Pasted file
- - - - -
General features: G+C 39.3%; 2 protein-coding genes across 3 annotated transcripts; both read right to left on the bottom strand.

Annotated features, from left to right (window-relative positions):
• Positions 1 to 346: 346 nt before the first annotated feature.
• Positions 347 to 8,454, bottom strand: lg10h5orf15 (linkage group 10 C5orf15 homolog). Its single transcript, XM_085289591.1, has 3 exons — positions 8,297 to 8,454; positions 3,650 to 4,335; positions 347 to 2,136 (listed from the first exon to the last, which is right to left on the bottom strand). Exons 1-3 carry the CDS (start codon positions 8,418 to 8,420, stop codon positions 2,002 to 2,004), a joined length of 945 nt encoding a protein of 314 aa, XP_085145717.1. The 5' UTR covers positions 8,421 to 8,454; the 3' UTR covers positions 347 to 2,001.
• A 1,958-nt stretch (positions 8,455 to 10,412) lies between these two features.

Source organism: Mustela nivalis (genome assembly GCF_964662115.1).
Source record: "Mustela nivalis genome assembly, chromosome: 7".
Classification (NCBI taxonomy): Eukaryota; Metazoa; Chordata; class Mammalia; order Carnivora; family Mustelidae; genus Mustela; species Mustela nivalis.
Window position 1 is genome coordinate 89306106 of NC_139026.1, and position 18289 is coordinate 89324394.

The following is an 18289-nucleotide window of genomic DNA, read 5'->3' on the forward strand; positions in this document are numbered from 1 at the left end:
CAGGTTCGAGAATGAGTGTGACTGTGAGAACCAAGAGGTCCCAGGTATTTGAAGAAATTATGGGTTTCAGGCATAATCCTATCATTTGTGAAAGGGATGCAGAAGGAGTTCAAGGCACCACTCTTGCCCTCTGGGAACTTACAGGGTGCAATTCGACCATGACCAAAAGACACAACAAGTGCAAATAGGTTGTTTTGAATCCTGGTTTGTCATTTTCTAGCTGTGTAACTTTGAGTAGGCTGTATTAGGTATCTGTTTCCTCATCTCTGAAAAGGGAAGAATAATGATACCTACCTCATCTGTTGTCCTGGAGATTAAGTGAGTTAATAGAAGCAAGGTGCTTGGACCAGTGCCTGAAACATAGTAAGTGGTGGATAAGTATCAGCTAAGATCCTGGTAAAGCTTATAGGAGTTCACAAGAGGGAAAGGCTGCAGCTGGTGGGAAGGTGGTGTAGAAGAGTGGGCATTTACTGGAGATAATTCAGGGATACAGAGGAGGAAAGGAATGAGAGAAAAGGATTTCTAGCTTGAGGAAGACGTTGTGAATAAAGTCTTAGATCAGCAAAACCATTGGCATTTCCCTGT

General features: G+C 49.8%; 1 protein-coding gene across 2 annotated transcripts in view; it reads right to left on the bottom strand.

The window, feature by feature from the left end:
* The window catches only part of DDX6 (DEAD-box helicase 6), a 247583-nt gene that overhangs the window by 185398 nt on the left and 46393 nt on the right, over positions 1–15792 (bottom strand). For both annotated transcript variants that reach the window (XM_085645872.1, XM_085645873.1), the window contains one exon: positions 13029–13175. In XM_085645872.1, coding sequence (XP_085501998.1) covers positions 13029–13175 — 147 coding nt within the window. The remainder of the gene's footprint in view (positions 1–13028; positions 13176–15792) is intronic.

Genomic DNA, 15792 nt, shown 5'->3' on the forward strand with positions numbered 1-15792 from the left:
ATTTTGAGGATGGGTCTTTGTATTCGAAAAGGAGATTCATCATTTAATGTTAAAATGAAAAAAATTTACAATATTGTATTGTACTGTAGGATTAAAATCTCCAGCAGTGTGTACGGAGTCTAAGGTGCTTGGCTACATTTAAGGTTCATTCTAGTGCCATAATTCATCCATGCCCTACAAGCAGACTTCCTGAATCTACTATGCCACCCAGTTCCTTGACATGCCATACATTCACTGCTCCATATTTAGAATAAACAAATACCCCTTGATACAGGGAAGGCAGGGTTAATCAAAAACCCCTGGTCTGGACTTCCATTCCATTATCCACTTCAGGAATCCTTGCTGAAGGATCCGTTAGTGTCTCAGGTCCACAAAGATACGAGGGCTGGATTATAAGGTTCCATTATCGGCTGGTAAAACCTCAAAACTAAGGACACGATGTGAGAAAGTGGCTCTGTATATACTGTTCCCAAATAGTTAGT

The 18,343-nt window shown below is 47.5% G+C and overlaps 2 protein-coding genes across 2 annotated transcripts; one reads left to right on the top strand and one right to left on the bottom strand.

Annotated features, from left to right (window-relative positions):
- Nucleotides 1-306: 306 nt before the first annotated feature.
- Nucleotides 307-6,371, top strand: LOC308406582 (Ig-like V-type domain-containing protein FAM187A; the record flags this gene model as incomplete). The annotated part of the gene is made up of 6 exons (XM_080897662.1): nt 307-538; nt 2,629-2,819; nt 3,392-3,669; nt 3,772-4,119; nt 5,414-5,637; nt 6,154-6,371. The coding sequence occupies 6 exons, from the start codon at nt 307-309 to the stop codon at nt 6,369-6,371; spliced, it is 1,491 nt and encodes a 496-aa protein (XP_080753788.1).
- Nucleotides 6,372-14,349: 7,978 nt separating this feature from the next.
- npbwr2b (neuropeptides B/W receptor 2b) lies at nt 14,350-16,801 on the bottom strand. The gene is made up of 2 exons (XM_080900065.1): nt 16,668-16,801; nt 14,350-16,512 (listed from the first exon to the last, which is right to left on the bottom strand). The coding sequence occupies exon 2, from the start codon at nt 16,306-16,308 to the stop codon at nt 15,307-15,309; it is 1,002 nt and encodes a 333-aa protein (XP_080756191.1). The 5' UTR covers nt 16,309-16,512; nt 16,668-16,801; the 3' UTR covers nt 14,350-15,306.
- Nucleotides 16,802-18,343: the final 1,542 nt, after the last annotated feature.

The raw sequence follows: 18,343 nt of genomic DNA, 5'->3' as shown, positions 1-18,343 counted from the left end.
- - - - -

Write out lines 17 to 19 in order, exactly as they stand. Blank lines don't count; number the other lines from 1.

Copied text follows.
The 18,343-nt window shown below is 47.5% G+C and overlaps 2 protein-coding genes across 2 annotated transcripts; one reads left to right on the top strand and one right to left on the bottom strand.

Annotated features, from left to right (window-relative positions):
- Nucleotides 1-306: 306 nt before the first annotated feature.